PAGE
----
The "Maker" is someone who places an order, and it does not trade immediately, so your order stays in the order book and waits for someone else to fill/match with it later, which means you are providing liquidity to the order book.
The "Taker" is someone who decides to take liquidity from the order book by placing an order that is instantly matched with an existing maker order on the order book.
It is important to differentiate between ‘maker’ and ‘taker’ as many exchanges operate on a maker-taker fee structure, providing different trading fees to makers and takers.
For instance, the trading fees of perpetual contracts on BIT i.e. 0.04% for maker & 0.06% for taker.
Maker fees are generally lower than taker fees. That’s because a “maker” provides liquidity to the order book (by placing an order that may be matched in the future, this “makes” the market, just like place an inventory on the store shelf) whereas, a “taker” consumes the book liquidity by ‘taking’ an order from the order book (taking away inventory from the store shelf).
Trading fees are determined once the trade executes. The moment your order fills, you will then pay either the maker or taker fee depending on whether you were the maker or the taker of that trade.
When a trader places an order to long or short a contract, there are typically two order types: market order and limit order. Market orders are transactions meant to execute as quickly as possible at the current market price. Conversely, a limit order sets the maximum or minimum price at which you are willing to buy or sell, transactions are to be executed at the limited price or within the limited price range. Therefore, when you place a limit order, the price entered actually represents a price range.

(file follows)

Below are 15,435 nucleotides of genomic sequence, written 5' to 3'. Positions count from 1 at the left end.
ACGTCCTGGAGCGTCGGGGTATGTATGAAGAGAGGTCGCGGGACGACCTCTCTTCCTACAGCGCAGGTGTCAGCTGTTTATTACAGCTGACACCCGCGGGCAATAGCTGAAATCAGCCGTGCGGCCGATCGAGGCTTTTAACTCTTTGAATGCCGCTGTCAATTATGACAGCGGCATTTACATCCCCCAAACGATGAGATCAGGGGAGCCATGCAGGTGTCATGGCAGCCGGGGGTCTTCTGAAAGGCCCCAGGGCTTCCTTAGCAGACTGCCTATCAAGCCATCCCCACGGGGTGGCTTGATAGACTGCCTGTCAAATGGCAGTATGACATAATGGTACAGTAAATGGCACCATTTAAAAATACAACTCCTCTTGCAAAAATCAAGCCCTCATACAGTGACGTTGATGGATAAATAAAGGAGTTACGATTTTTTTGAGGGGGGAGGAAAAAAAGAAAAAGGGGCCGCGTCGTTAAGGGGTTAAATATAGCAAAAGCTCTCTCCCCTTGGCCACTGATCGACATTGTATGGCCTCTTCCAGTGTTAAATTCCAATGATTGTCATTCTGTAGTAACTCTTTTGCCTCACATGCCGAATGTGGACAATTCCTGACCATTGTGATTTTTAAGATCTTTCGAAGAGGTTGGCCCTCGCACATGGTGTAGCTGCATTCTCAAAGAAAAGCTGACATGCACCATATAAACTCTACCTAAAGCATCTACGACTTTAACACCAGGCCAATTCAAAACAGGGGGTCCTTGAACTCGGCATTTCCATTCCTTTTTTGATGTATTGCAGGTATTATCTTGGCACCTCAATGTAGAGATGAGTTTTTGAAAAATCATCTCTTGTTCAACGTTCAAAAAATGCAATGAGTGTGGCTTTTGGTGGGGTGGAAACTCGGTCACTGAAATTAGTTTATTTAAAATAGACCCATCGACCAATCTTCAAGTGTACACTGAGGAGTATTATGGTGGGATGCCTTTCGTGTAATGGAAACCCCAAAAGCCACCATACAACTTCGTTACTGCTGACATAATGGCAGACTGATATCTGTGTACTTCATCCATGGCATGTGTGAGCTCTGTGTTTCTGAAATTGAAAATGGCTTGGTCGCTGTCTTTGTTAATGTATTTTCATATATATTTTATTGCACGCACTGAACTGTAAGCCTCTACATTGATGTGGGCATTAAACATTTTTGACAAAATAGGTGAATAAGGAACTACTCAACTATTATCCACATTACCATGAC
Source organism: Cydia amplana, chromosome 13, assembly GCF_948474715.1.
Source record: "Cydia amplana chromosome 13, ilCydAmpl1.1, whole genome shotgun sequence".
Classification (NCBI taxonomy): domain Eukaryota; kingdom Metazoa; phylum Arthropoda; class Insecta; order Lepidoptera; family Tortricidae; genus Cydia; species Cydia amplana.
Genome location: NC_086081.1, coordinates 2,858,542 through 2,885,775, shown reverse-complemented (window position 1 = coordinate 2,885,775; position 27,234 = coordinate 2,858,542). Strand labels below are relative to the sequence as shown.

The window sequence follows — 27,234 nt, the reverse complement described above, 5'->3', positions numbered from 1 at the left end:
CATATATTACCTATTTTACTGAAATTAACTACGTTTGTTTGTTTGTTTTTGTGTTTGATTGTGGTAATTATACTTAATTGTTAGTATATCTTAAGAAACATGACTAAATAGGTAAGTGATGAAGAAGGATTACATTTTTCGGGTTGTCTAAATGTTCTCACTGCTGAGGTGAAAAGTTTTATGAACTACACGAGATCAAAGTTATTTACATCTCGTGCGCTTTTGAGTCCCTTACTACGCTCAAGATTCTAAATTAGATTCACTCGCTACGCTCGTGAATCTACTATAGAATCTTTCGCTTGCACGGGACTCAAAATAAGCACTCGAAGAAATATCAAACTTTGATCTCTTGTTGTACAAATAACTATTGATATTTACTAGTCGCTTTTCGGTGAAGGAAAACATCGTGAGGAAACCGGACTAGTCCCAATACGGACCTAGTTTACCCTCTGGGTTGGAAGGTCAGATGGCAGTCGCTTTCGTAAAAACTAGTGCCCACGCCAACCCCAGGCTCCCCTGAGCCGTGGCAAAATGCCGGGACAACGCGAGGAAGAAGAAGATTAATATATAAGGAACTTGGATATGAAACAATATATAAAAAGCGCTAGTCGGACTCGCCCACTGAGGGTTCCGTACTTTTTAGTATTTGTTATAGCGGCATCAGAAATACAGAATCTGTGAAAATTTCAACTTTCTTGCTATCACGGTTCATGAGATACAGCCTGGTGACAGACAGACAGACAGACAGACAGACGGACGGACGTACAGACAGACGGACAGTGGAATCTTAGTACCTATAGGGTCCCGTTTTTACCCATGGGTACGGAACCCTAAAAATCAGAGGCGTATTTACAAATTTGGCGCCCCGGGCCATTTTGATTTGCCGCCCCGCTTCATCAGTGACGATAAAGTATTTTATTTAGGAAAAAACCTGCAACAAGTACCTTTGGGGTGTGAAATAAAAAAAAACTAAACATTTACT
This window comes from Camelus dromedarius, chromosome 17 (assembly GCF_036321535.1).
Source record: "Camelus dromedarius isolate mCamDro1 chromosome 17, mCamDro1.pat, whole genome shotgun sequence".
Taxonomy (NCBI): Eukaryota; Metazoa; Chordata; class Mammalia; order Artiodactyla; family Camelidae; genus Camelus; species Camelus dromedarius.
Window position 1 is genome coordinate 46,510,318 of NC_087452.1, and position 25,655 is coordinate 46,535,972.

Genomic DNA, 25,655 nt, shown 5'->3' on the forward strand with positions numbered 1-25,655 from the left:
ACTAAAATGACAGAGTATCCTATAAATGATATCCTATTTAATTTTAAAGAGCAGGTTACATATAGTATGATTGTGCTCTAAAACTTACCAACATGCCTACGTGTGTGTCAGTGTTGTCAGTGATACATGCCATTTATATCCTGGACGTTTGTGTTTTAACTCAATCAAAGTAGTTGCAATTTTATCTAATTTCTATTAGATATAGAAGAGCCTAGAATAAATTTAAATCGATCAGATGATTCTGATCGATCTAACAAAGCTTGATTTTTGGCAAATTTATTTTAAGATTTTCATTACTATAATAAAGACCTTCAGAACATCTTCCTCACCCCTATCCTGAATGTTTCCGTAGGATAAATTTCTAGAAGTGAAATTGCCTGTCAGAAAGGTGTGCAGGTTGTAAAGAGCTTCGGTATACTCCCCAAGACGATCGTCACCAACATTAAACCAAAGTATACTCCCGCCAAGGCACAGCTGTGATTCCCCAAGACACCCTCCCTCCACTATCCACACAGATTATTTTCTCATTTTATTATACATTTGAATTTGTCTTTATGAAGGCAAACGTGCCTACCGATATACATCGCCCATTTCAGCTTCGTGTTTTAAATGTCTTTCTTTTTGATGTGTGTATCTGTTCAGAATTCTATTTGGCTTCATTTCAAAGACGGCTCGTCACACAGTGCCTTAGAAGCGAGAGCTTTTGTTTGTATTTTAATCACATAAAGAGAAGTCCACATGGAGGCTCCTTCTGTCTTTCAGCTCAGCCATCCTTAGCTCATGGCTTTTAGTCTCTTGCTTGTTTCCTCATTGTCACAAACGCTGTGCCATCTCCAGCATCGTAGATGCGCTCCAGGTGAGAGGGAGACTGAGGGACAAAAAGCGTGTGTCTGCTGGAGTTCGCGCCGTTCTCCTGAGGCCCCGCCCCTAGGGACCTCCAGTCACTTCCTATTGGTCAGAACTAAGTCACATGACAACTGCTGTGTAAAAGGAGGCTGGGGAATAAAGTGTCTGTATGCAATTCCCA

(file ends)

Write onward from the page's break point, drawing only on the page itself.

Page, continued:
- It is sure that all investors that place market orders are Takers, and it’s impossible to convert the role.
- For a limit order, when it enters the matching process and cannot be filled immediately with an existing order, then it will enter the order book and wait to be executed in the future, in such case, the trader becomes a Maker on the order book.
When a limit order is placed, if there is no matching order in the order book, the trader will be marked as a Maker; However, if there is a matching order at the time when the trader places a limit order, and the transaction is executed, then the trader now becomes a Taker.
Therefore, when a user places a limit order, it does not mean that you are necessarily the Maker, the final status is determined upon the trade execution.
Limit order, but is not immediately filled with the matching order, and enters the order book.
1) Market order; or
2) Limit order, and is immediately filled with the matching order in the market.
The Scenario when Maker Changes into Taker: When the order is placed, there is no matching order in the order book. At this moment, the trader is a Maker, but when a matching order instantaneously appears and the transaction is executed. At this point, the order is converted from Maker to Taker.